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The Journal of Derivatives 1995.3.2:73-84. Downloaded from www.iijournals.com by Abel Garcia on 08/09/12.

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TECHNIQUES FOR VERIFYING


THE ACCURACY OF
RISK MEASUREMENT MODELS
Paul H. Kupiec
is a senior economist with the Board
in Washington, D. C.

of Governors of the Federal Reserve System

Risk exposures are typically quantified in terms of a


"value at risk" (IiflR) estimate. A UlR estimate corresponds
to a specific critical value of a porifolio's potential one-day
profit and loss probability distribution. Given their function
both as internal risk management tools and as potential regulatory measures of risk exposure, it is important to quantify
the accuracy of an institution's UlR estimates.
This study shows that theformal statistical procedures that would typically be used in performance-based
UlR verification tests require large samples toproduce a reli-

able assessment of a model's accuracy in predicting the size


and likelihood of very low probability events. Verification
test statistics based on historical trading profits and losses
have very poor power in small samples, so it does not appear
possible for a bank or its supervisor to verify the accuracy of
a UlR estimate unless many years of performance data are
available. Historical simulation-based verification test statistics also require long samples to generate accurate results:
Estimates of 0.01 critical values exhibit substantial errors
even in samples as large as ten years of daily data.

his study considers alternative statistical


techniques that could be used to verify the
accuracy of estimates of the tail values of
the distribution of potential gains and losses
for a portfolio of securities, futures, and derivative
positions. These so-called reality checks have been
advanced as a tool for determining the accuracy of
risk exposure estimates generated by risk measurement models.
Dealer banks and broker-dealers typically
maintain internal risk measurement models that are
used to estimate the daily global exposures generated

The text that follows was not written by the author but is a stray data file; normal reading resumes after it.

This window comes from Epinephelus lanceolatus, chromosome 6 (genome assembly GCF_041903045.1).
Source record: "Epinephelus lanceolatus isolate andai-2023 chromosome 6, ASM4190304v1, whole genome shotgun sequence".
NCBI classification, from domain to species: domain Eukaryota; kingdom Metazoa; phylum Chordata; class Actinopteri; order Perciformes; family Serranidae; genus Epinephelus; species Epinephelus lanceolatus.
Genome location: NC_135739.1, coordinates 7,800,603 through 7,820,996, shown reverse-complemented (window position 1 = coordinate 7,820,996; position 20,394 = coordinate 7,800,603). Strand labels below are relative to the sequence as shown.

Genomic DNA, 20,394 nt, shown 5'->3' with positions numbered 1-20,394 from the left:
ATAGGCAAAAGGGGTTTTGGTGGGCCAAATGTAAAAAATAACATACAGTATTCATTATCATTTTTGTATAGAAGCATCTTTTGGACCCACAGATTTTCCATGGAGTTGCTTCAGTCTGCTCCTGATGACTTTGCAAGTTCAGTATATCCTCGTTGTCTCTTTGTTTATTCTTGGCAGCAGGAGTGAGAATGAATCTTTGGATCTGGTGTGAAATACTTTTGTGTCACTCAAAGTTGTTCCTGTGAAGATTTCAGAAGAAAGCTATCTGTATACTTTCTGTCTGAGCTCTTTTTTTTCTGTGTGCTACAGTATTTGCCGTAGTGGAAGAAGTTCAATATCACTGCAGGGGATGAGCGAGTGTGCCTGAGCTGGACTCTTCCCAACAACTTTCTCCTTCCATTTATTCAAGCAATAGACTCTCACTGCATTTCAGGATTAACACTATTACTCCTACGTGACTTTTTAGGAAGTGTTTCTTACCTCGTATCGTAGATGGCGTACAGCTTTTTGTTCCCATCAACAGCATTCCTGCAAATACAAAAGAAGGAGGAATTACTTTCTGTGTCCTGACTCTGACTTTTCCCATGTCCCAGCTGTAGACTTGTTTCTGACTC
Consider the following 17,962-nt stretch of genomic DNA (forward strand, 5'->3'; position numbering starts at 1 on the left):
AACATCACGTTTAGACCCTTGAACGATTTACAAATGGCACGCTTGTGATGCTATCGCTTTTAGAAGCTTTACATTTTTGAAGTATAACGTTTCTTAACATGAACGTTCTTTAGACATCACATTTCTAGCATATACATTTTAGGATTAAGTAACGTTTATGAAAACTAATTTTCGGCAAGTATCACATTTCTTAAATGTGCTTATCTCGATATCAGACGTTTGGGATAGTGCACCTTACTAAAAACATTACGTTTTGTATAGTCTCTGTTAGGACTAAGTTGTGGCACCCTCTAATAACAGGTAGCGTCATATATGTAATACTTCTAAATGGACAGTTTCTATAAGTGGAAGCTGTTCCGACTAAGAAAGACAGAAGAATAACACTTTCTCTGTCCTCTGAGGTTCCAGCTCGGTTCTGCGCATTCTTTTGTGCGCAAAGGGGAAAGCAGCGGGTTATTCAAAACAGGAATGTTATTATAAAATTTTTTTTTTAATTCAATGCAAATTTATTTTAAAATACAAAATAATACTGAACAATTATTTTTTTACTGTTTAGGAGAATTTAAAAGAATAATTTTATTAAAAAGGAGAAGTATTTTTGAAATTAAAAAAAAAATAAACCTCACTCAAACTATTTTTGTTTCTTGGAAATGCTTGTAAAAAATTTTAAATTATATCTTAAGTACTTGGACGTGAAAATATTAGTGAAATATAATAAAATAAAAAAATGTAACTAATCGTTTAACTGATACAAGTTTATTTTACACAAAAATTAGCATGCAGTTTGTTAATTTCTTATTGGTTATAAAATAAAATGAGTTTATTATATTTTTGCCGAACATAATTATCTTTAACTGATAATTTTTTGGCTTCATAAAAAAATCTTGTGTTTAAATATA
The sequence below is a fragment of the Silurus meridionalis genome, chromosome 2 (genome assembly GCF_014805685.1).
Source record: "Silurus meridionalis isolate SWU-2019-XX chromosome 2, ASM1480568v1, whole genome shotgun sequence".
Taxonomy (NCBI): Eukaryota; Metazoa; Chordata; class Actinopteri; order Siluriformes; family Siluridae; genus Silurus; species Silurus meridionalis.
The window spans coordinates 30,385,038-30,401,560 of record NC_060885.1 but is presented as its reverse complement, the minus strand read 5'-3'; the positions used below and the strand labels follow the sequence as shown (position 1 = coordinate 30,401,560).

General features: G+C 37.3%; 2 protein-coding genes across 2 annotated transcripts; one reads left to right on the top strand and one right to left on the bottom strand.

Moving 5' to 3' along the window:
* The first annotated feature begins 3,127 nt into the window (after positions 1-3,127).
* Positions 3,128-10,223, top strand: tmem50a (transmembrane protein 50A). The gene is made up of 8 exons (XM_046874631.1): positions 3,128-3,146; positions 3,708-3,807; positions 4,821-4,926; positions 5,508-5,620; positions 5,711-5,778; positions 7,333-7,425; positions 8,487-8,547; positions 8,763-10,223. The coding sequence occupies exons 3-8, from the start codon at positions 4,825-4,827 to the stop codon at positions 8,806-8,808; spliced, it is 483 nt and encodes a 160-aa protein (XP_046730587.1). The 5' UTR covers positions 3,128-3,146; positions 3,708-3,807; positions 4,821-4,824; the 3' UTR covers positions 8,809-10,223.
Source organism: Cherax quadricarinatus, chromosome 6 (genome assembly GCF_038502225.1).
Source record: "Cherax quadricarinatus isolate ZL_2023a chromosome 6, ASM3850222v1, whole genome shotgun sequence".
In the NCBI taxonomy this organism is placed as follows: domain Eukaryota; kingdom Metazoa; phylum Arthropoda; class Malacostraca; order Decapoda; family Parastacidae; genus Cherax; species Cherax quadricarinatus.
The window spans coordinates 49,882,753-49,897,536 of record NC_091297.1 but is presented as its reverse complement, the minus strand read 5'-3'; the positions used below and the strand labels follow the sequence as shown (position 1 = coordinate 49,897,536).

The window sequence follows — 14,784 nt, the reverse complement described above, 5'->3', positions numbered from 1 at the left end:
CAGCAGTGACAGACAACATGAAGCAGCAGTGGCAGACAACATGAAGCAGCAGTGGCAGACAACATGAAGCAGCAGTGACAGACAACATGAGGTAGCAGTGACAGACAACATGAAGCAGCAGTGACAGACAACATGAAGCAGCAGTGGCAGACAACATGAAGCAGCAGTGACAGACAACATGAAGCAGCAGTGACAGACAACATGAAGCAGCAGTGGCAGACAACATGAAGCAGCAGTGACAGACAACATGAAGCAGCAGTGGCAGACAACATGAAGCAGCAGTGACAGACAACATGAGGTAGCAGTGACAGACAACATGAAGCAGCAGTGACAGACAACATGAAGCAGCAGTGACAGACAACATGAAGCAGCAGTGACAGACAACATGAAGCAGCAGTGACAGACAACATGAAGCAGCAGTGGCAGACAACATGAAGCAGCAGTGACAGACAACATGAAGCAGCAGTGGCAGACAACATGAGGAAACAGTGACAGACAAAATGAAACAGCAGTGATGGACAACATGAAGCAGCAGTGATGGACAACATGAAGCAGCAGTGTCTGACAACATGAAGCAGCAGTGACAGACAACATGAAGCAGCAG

by the institution's portfolio of financial assets and
derivative obligations (see "Derivatives" [1993,
Appendix III]). Risk exposures are typically quantified in terms of a "value at risk" (VaR) estimate.

A VaR estimate corresponds to a specific critical value of a portfolio's potential one-day profit and
loss probability distribution. Typically, a VaR estimate
is defined to be a loss large enough so that the probability that the portfolio could post a larger loss is at
most some specified value, like 1% or perhaps 5%. A
VaR measure thus corresponds to a specific left-hand
critical value of the portfolio's potential profit and
loss distribution.
The Basle Bank Supervisors Committee proposes that critical value estimates from a bank's internal risk measurement model become the basis for a
bank's market risk regulatory capital requirement. Its
proposal defines VaR in terms of a two-week holding
period (see "An Internal Model-Based Approach"
[1995]). Similarly, under a proposal by the Derivatives

WINTER 1995

THE JOURNAL OF DERIVATIVES

73

The Journal of Derivatives 1995.3.2:73-84. Downloaded from www.iijournals.com by Abel Garcia on 08/09/12.
It is illegal to make unauthorized copies of this article, forward to an unauthorized user or to post electronically without Publisher permission.

The Journal of Derivatives 1995.3.2:73-84. Downloaded from www.iijournals.com by Abel Garcia on 08/09/12.
It is illegal to make unauthorized copies of this article, forward to an unauthorized user or to post electronically without Publisher permission.

The Journal of Derivatives 1995.3.2:73-84. Downloaded from www.iijournals.com by Abel Garcia on 08/09/12.
It is illegal to make unauthorized copies of this article, forward to an unauthorized user or to post electronically without Publisher permission.

The Journal of Derivatives 1995.3.2:73-84. Downloaded from www.iijournals.com by Abel Garcia on 08/09/12.
It is illegal to make unauthorized copies of this article, forward to an unauthorized user or to post electronically without Publisher permission.

The Journal of Derivatives 1995.3.2:73-84. Downloaded from www.iijournals.com by Abel Garcia on 08/09/12.
It is illegal to make unauthorized copies of this article, forward to an unauthorized user or to post electronically without Publisher permission.

The Journal of Derivatives 1995.3.2:73-84. Downloaded from www.iijournals.com by Abel Garcia on 08/09/12.
It is illegal to make unauthorized copies of this article, forward to an unauthorized user or to post electronically without Publisher permission.

The Journal of Derivatives 1995.3.2:73-84. Downloaded from www.iijournals.com by Abel Garcia on 08/09/12.
It is illegal to make unauthorized copies of this article, forward to an unauthorized user or to post electronically without Publisher permission.

The Journal of Derivatives 1995.3.2:73-84. Downloaded from www.iijournals.com by Abel Garcia on 08/09/12.
It is illegal to make unauthorized copies of this article, forward to an unauthorized user or to post electronically without Publisher permission.

The Journal of Derivatives 1995.3.2:73-84. Downloaded from www.iijournals.com by Abel Garcia on 08/09/12.
It is illegal to make unauthorized copies of this article, forward to an unauthorized user or to post electronically without Publisher permission.

The Journal of Derivatives 1995.3.2:73-84. Downloaded from www.iijournals.com by Abel Garcia on 08/09/12.
It is illegal to make unauthorized copies of this article, forward to an unauthorized user or to post electronically without Publisher permission.

The Journal of Derivatives 1995.3.2:73-84. Downloaded from www.iijournals.com by Abel Garcia on 08/09/12.
It is illegal to make unauthorized copies of this article, forward to an unauthorized user or to post electronically without Publisher permission.